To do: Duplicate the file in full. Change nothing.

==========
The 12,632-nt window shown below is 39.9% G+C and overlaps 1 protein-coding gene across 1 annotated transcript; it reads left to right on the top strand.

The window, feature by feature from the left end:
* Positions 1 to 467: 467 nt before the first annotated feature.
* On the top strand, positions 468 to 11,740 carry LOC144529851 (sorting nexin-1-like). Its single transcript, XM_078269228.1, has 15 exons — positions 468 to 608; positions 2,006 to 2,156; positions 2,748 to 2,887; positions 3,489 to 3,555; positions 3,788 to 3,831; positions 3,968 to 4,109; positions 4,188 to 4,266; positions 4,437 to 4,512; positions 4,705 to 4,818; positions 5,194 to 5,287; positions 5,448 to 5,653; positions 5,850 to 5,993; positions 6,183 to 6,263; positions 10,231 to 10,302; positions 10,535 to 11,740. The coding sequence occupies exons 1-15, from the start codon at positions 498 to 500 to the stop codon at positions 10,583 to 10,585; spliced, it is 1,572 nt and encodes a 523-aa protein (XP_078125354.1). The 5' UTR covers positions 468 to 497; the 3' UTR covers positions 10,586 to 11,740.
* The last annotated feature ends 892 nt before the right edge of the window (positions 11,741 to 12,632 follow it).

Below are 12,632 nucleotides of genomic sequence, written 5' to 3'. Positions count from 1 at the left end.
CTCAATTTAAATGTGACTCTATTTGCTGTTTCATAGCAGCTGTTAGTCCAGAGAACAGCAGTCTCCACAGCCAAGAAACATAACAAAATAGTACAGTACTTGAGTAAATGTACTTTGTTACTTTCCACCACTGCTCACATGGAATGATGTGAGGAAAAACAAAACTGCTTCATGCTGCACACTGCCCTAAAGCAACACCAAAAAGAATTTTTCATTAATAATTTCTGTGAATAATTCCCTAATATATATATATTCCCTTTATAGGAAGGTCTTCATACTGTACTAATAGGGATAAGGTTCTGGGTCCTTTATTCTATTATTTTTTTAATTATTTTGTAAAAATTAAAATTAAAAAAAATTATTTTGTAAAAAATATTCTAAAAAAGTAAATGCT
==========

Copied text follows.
The 12,632-nt window shown below is 39.9% G+C and overlaps 1 protein-coding gene across 1 annotated transcript; it reads left to right on the top strand.

The window, feature by feature from the left end:
* Positions 1 to 467: 467 nt before the first annotated feature.
* On the top strand, positions 468 to 11,740 carry LOC144529851 (sorting nexin-1-like). Its single transcript, XM_078269228.1, has 15 exons — positions 468 to 608; positions 2,006 to 2,156; positions 2,748 to 2,887; positions 3,489 to 3,555; positions 3,788 to 3,831; positions 3,968 to 4,109; positions 4,188 to 4,266; positions 4,437 to 4,512; positions 4,705 to 4,818; positions 5,194 to 5,287; positions 5,448 to 5,653; positions 5,850 to 5,993; positions 6,183 to 6,263; positions 10,231 to 10,302; positions 10,535 to 11,740. The coding sequence occupies exons 1-15, from the start codon at positions 498 to 500 to the stop codon at positions 10,583 to 10,585; spliced, it is 1,572 nt and encodes a 523-aa protein (XP_078125354.1). The 5' UTR covers positions 468 to 497; the 3' UTR covers positions 10,586 to 11,740.
* The last annotated feature ends 892 nt before the right edge of the window (positions 11,741 to 12,632 follow it).

Below are 12,632 nucleotides of genomic sequence, written 5' to 3'. Positions count from 1 at the left end.
CTCAATTTAAATGTGACTCTATTTGCTGTTTCATAGCAGCTGTTAGTCCAGAGAACAGCAGTCTCCACAGCCAAGAAACATAACAAAATAGTACAGTACTTGAGTAAATGTACTTTGTTACTTTCCACCACTGCTCACATGGAATGATGTGAGGAAAAACAAAACTGCTTCATGCTGCACACTGCCCTAAAGCAACACCAAAAAGAATTTTTCATTAATAATTTCTGTGAATAATTCCCTAATATATATATATTCCCTTTATAGGAAGGTCTTCATACTGTACTAATAGGGATAAGGTTCTGGGTCCTTTATTCTATTATTTTTTTAATTATTTTGTAAAAATTAAAATTAAAAAAAATTATTTTGTAAAAAATATTCTAAAAAAGTAAATGCT